• October 21, 2014
  • Welcome!
    |
    ||
    Logout|My Dashboard

Queens Chronicle

Constantinides asks DOT to study corridor

After mayor introduces ‘Vision Zero,’ councilman seeks roadside assistance

Print
Font Size:
Default font size
Larger font size

Posted: Thursday, January 23, 2014 10:30 am | Updated: 11:28 am, Thu Jan 30, 2014.

Twenty-first Street, a major corridor from Queens Plaza to 20th Avenue, is home to major senior and youth developments, including Long Island City High School and The Queens View housing development.

For his first press conference in office, Councilman Costa Constantinides (D-Astoria) called on the Department of Transportation to address the safety concerns as part of Mayor de Blasio’s “Vision Zero” initiative.

The project aims to reduce the number of traffic fatalities in the city to zero within 10 years.

“This is an extremely important issue for this neighborhood,” Constantinides said. “This is something that needs to happen and it needs to happen now.”

The councilman cited a hit and run that occurred 30 years ago and the seven deaths that have happened since as reason enough to revisit traffic flow along the corridor.

“Astoria is a growing community, our state comptroller was here a few weeks ago to give us an economic snapshot of the borough and it said what we already knew,” Constantinides said. “This is growing both residentially and commercially.”

With the boom Queens is experiencing, the councilman said the infrastructure must keep up with it.

“This corridor is in desperate need of infrastructure improvement,” he said. “This street has to be safe, it cannot be a game of ‘Frogger.’”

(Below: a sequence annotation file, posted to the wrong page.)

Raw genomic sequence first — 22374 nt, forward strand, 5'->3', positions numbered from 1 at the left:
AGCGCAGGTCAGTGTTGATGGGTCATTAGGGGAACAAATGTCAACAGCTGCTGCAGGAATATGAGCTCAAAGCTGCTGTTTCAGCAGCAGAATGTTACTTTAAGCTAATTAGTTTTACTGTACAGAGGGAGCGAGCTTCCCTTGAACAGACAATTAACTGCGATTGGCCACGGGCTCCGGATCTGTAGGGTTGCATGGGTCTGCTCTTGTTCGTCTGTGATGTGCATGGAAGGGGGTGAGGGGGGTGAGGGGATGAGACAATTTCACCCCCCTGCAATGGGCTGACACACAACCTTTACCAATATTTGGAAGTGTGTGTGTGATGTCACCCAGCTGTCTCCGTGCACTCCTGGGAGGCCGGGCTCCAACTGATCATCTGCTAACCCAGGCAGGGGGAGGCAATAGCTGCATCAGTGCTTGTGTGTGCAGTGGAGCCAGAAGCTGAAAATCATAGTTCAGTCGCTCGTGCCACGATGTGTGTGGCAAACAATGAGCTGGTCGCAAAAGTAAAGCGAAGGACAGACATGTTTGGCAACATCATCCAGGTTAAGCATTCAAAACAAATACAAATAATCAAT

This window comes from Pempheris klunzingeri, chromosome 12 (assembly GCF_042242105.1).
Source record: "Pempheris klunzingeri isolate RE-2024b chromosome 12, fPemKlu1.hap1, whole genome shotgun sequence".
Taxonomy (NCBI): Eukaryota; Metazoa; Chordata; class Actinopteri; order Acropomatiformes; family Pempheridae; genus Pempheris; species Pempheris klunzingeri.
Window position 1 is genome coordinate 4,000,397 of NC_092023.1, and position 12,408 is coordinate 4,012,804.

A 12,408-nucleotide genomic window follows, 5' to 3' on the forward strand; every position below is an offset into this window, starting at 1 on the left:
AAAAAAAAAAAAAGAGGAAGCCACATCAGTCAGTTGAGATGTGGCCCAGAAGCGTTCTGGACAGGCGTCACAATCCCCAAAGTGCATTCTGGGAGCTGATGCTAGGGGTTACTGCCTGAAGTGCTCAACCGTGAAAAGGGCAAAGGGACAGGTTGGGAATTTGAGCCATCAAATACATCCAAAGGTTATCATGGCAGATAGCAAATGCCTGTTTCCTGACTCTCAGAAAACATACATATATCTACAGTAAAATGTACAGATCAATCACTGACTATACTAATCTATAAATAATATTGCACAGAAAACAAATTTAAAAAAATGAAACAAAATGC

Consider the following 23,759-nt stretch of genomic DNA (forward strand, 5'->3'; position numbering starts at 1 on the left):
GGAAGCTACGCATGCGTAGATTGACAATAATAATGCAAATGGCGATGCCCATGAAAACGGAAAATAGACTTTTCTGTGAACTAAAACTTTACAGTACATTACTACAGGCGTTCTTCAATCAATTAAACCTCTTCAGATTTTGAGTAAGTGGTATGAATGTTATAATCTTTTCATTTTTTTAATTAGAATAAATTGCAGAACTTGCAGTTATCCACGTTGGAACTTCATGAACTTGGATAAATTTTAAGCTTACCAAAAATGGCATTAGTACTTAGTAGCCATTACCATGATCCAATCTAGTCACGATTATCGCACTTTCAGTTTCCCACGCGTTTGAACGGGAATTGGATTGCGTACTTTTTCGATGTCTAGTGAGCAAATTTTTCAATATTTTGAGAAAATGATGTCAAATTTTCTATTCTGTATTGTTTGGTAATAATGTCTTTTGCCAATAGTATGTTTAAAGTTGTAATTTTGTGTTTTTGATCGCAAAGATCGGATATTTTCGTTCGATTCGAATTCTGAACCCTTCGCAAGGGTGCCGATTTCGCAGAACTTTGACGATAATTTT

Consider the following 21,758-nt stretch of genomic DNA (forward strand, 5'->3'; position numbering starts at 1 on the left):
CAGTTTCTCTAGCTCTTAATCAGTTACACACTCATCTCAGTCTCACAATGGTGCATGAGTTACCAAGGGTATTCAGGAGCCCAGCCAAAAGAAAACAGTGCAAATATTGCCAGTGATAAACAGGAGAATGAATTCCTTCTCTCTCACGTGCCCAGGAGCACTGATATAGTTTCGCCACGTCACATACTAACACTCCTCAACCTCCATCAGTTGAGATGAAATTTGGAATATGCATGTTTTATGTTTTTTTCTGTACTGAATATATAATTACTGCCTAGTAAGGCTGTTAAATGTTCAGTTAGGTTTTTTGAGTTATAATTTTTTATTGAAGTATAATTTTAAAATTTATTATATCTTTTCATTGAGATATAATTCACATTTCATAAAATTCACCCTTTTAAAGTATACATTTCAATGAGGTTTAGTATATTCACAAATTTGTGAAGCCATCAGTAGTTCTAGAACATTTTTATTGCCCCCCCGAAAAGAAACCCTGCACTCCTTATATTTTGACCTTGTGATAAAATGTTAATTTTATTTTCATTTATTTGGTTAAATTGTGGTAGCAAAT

Over the past several years, there have been 102 injuries and 100 collisions on 21st Street, according to Constantinides.

“We’re asking for a traffic light on 33rd Road so the residents going to the shopping center aren’t taking their lives in their hands,” Constantinides said. “We’re asking that there are count-down clocks on every intersection on this street. They shouldn’t be left in no man’s land.”

Assemblywoman Aravella Simotas (D-Astoria) had brought the dangerous conditions along 21st Street to the attention of the DOT several times and each of her proposals was rejected.

“Clearly we’re getting the runaround,” Simotas said. “There has been no study of this corridor at this intersection regardless of the fact that there are more residents, seniors and students trying to cross here. Once the study is done, it will be a no-brainer.”

Under the Vision Zero initiative, the DOT will be asked to study 50 intersections each year and community leaders are hoping 21st Street will make the first cut and have a study completed by 2014.

Al Santora, president of theQueens View co-op board, said the wait for a light has been long enough.

“The councilman was saying that we shouldn’t have another death but I think we’ve already had too many,” Santora said. “These things have been happening right along. This has been happening much too long. Hopefully the study that will be done will bring a stop light or something that will slow this traffic down.”

In 2013, Queens had the highest number of pedestrian fatalities in the city. Many of these deaths occurred along major corridors such as 21st Street and Queens and Northern boulevards.

More about

More about

More about

Welcome to the discussion.